“Roughly three-in-ten adults with household incomes below $30,000 a year (29%) don’t own a smartphone. More than four-in-ten don’t have home broadband services (44%) or a traditional computer (46%). And a majority of lower-income Americans are not tablet owners.”
The outlook for future employment growth remains positive. Cyberstates projects the base of U.S. technology occupation employment will grow to 8.6 million by 2026. Retirements will put even more pressure to meet the need for tech talent, according to CompTIA.
Globally, employee engagement is low, and has been low for at least the last two decades. The latest Gartner Global Talent Monitor finds that only 32% of employees globally report high levels of intent to stay and only 14% report high levels of discretionary effort day-to-day.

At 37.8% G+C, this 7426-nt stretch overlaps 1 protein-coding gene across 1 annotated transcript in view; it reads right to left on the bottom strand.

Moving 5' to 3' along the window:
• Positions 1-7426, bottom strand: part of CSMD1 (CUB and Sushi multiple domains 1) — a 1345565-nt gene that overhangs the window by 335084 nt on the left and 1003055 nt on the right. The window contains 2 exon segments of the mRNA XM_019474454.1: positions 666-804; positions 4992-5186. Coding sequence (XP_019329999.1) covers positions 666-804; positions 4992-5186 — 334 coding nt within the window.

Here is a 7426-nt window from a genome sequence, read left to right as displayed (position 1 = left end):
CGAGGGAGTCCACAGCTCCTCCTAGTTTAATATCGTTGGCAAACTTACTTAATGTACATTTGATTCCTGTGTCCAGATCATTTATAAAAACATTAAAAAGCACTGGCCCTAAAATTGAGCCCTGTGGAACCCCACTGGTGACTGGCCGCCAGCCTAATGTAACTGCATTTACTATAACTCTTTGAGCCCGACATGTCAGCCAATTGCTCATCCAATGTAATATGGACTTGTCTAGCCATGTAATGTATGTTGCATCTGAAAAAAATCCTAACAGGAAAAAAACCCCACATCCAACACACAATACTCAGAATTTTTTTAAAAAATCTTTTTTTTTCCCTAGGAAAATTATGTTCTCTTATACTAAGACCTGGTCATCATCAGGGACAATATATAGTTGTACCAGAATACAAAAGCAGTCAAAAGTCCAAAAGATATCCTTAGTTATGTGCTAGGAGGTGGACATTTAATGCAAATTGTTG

Digitization has allowed for productivity and export growth in services that previously was not possible. This is the case with modern services such as finance, communication, software, legal, advertising, and business. Digital platforms and e-commerce have the potential to raise productivity, employment, and wages in the services sector.
The total number of investments venture capital firms have made to private companies in 2018 is on pace to set a five-year record, and venture capital funding is at nearly $443 Billion since 2014. Here’s how they attract and retain the top digital talent.
via CB Insights